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  • 30 Jun 2017

Label tooling: minimizing damage and safety risks

In his latest exclusive column for L&L, Mike Fairley looks at minimizing damage and safety risks when using label tooling

Any operations that involve the handling, setting-up, cleaning, inspection or storage of cutting, embossing, foiling, sheeting or perforating tools – even cylinders, anvils and support rollers – has the potential to either damage the tooling or cause a safety or health risk to the workforce. This applies whether the tooling is flatbed, solid rotary or flexible. Some operations and tools however, are perhaps more likely to cause damage or safety risks than others.

In particular, the manufacture and subsequent use of tooling at the finishing end of a roll-label press often involves engineered products that can be heavier, harder to handle, bulkier and potentially more likely to be damaged or cause damage than in many other label production applications. Quite simply, moving and handling precision engineered tools during manufacturing or in warehouse, production or storage areas needs specific expertise and training – in particular at the finishing end of the press – where safety or damage risks have the potential to most likely occur. These areas and operations can include some or all of the following:

  • Solid rotary cutting, embossing or foiling tools, as well as cylinders and anvils, can be quite heavy and a challenge to lift and move in or out of the converting line and handle safely without risk to the tool or operator
  • Flatbed, rotary or flexible cutting dies have sharp edges. Operators can sustain cuts and the cutting edges can be damaged during handling, set-up or adjustment
  • Unpacking of incoming cutting dies and other tooling – and re-packing for storage or shipping – again has the potential to cause damage to the tool or operator during handling
  • Cleaning and treating (oiling) prior to storage may also lead to handling or tool damage if not carried out carefully
  • Operators may adopt awkward postures of back, neck and arms when inserting tooling or making machine adjustments, cleaning, and performing other tasks on the finishing line
  • Loose objects or hand tools, Allen keys, etc, left lying around the press may fall or be dislodged into machine working areas and cause serious tool or machine damage.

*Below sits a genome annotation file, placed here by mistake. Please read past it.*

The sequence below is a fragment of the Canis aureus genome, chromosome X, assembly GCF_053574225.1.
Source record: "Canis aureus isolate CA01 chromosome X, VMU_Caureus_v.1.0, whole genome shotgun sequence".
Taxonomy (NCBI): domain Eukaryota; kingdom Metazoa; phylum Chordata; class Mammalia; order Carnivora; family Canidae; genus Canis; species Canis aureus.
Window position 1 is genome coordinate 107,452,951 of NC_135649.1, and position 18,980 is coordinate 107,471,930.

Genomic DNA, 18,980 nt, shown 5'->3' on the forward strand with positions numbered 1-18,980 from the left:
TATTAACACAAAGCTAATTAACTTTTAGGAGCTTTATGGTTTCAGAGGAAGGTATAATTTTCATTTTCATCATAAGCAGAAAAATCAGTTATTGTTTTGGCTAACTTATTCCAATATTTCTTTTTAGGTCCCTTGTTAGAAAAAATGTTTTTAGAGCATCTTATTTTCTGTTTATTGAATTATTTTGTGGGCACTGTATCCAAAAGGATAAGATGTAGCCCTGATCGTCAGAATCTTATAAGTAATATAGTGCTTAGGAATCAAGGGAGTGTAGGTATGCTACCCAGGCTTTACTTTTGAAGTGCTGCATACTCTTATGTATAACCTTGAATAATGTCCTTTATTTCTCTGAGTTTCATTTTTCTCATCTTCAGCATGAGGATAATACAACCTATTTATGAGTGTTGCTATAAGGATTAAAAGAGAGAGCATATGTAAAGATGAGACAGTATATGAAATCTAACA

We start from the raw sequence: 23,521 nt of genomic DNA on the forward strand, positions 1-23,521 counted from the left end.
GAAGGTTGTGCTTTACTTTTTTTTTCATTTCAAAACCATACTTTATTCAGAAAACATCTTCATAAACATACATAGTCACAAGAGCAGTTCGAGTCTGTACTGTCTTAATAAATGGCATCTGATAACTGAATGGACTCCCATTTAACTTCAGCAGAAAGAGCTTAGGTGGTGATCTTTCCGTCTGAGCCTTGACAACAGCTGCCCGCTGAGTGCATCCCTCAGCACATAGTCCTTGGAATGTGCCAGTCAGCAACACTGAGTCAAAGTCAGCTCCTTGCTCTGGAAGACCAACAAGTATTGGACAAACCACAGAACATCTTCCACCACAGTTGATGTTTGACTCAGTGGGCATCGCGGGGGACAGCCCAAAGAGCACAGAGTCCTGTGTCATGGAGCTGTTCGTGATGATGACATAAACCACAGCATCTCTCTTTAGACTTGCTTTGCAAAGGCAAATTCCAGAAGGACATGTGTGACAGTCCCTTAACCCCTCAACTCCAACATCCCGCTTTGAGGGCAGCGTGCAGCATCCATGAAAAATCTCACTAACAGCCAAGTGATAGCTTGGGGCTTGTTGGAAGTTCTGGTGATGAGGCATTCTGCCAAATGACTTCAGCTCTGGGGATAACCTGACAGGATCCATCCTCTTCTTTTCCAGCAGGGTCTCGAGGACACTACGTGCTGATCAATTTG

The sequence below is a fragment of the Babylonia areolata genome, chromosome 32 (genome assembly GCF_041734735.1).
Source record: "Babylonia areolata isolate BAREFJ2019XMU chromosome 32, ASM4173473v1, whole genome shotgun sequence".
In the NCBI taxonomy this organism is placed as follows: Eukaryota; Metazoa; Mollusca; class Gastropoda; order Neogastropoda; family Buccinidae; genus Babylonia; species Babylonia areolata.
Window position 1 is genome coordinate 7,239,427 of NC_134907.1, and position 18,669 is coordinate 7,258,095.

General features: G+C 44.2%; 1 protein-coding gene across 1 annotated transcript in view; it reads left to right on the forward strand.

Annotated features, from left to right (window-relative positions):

• Items of clothing (hard metallic buttons) or jewellery (rings, watches, chains) worn by the operator during handling, installation or set-up may cause scratches, nicks or abrasions on precision tools, and possible injury to the operator
  • Insufficient attention to set-up and running tolerances and pressures may lead to unit or tooling damage
  • Poor tooling maintenance and storage conditions can lead to deterioration in tools over time

There are always other areas where improved care and attention to tooling may be required, depending on the particular manufacturing or factory circumstances, but regular recording of the circumstances of tooling damage or operator safety issues should enable a converter to make further recommendations for handling, storage or operator training.

The handling of tooling should not be just a secondary concern. The systems and procedures that are used to move and handle tooling as it enters, passes through, and departs manufacturing processes, machinery or fabrication areas can be critical to company productivity. This means the personnel that handle tooling need specific handling and usage instructions.

Reduce costs

Often this training may be overlooked or considered secondary to the process of the machine set up. However, good storage, transportation and handling systems used in label converting operations can significantly reduce costs, increase productivity and create a safer, more ergonomic production environment.

Some of the key factors that need to be considered and addressed in the manufacturing and subsequent use of tooling in the label production plant are:

  • Ensuring that there is no transportation damage, either from or to the manufacturer or within the converting facility
  • The elimination as far as possible of any form of tool damage
  • The reduction of production time and costs through the use of optimum handling, storage and usage procedures
  • The provision of easy access to each individual tool
  • The elimination or minimizing of any heavy or awkward lifting
  • Obtaining a significant decrease in the chance of accidents

Quite simply, the aim should be to make life easier and safer for employees throughout the whole production environment and to minimize the risk of damage to precision engineered tooling and production machinery.

A key step toachieving these aims is to implement improved training procedures and to better educate workers in how and where tooling damage is most likely occur. Information on these areas can be read in L&L issue 5, 2017.

This opinion can be read in L&L issue 3, 2017, and here


Mike Fairley is Labels & Labeling's strategic consultant.

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